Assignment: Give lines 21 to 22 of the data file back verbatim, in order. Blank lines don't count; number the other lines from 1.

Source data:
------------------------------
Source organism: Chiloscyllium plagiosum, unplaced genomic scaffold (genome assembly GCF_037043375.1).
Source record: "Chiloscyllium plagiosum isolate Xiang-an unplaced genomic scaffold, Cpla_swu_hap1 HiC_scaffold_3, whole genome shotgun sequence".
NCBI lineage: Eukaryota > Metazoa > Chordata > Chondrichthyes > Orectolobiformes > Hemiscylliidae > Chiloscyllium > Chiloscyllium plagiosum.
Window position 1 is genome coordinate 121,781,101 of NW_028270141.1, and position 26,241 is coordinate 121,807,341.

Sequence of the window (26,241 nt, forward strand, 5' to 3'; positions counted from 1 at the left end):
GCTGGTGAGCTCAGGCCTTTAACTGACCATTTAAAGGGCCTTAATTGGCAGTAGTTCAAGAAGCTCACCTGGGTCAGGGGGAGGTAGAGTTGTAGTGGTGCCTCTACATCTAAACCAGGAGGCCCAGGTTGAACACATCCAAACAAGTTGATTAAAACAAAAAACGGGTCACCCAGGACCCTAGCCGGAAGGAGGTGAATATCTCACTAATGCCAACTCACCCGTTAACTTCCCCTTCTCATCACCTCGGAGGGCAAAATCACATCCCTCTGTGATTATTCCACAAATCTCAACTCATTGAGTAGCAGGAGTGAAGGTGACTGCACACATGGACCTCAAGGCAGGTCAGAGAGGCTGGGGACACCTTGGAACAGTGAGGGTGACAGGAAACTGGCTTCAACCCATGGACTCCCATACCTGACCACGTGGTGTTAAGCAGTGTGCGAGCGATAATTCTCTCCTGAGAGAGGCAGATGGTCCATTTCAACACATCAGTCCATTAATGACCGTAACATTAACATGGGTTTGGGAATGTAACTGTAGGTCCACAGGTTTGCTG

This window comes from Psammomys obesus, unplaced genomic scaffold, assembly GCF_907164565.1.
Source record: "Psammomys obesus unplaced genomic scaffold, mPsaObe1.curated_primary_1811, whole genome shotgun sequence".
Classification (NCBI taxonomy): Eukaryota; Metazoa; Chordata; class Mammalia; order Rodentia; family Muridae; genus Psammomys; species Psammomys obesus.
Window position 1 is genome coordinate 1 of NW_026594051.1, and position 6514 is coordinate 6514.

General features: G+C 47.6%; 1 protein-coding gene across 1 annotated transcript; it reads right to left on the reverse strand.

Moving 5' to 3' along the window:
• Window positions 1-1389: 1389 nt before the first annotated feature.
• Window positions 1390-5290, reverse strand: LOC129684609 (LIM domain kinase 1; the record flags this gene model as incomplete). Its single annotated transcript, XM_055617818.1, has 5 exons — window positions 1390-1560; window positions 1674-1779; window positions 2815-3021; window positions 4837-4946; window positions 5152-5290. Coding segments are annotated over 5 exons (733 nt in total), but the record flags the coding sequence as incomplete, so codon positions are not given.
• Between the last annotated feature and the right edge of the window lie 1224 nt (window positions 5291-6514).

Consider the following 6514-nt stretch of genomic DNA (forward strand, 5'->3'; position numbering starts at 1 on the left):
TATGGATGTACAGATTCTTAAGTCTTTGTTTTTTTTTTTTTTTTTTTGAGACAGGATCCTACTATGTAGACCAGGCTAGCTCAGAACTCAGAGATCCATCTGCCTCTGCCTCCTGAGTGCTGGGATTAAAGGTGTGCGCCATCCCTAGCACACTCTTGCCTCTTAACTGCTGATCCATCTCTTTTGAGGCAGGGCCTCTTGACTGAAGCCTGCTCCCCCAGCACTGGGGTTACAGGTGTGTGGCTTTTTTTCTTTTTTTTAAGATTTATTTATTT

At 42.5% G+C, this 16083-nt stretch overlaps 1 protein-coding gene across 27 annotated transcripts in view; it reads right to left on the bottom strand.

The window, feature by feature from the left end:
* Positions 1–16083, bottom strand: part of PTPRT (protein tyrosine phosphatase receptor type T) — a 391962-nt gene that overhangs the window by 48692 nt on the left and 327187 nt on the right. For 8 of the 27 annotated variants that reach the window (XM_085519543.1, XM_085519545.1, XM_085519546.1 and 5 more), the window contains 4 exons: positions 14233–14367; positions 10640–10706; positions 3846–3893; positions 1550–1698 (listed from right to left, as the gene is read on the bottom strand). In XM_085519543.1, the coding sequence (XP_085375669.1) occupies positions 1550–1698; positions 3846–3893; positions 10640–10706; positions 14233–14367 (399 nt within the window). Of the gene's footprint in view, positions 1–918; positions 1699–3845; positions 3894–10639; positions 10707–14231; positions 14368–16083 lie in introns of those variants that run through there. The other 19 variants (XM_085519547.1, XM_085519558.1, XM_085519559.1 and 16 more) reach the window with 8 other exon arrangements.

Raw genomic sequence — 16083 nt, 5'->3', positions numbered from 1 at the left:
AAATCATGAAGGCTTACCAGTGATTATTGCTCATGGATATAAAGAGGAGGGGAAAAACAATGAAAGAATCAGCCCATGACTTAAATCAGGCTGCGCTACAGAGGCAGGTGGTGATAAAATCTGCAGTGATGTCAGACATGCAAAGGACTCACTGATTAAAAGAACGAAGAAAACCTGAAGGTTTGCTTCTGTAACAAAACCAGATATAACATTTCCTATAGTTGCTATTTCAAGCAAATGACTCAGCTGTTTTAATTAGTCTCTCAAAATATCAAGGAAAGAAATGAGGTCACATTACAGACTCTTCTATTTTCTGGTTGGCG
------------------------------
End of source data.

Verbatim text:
Raw genomic sequence — 16083 nt, 5'->3', positions numbered from 1 at the left:
AAATCATGAAGGCTTACCAGTGATTATTGCTCATGGATATAAAGAGGAGGGGAAAAACAATGAAAGAATCAGCCCATGACTTAAATCAGGCTGCGCTACAGAGGCAGGTGGTGATAAAATCTGCAGTGATGTCAGACATGCAAAGGACTCACTGATTAAAAGAACGAAGAAAACCTGAAGGTTTGCTTCTGTAACAAAACCAGATATAACATTTCCTATAGTTGCTATTTCAAGCAAATGACTCAGCTGTTTTAATTAGTCTCTCAAAATATCAAGGAAAGAAATGAGGTCACATTACAGACTCTTCTATTTTCTGGTTGGCG